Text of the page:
There are two reasons why the UN’s Sustainable Development Goals are being securitized – 1) the hard lessons learned while implementing the Millennium Development Goals, and 2) a growing conviction that sustainable development and security are inextricably linked.
The United Nations’ blueprints for the upcoming Sustainable Development Goals (SDGs) reveal an interesting trend. Whereas the Millennium Development Goals (MDGs) focused exclusively on development initiatives, the SDGs look set to interweave security into what was once solely a development sphere with the inclusion of objectives that seek to secure supply chains, end poaching and protect infrastructure. This shift reflects lessons learned from 15 years of implementing the MDGs and, even more so, broader global trends to integrate security and development initiatives.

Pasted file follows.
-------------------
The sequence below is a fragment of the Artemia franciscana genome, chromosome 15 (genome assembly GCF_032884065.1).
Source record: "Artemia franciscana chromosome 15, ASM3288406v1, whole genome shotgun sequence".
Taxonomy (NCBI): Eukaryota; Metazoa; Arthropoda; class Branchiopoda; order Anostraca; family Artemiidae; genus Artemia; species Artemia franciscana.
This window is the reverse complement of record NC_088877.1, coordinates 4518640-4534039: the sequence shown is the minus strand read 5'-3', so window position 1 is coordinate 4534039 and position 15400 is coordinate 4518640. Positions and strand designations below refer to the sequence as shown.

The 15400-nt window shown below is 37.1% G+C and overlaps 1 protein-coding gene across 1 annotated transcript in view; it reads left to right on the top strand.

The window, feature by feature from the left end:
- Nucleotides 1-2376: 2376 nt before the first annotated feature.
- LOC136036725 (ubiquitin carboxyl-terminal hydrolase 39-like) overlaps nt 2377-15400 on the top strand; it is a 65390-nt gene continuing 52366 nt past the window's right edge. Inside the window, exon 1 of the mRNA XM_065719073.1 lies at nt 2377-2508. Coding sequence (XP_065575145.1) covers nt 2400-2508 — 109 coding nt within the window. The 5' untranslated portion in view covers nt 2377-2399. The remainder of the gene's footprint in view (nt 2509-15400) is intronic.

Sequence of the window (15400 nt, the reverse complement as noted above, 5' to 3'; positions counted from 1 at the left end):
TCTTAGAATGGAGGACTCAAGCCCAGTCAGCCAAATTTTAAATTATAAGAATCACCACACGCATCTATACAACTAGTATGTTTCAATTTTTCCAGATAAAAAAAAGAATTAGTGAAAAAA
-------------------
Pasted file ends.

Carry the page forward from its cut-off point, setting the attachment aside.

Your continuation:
Since their implementation in 2000, the MDGs have produced significant results, notably in reducing world poverty by 50 percent. Significant roadblocks have also been encountered, especially in enacting change in unstable and conflict-ridden parts of the world. In fact, the MDGs’ successes and struggles can be directly correlated with the security of the regions in which they’re operating. The World Bank’s 2011 World Development Report notes that “no low-income, fragile or conflict-affected country has yet to achieve a single United Nations Millennium Development Goal.” This intrinsic link between security and development has led the international development community writ large to realize that their singular capacity to alleviate poverty is greatly reduced, and that the need to work across sectors is greater than ever.
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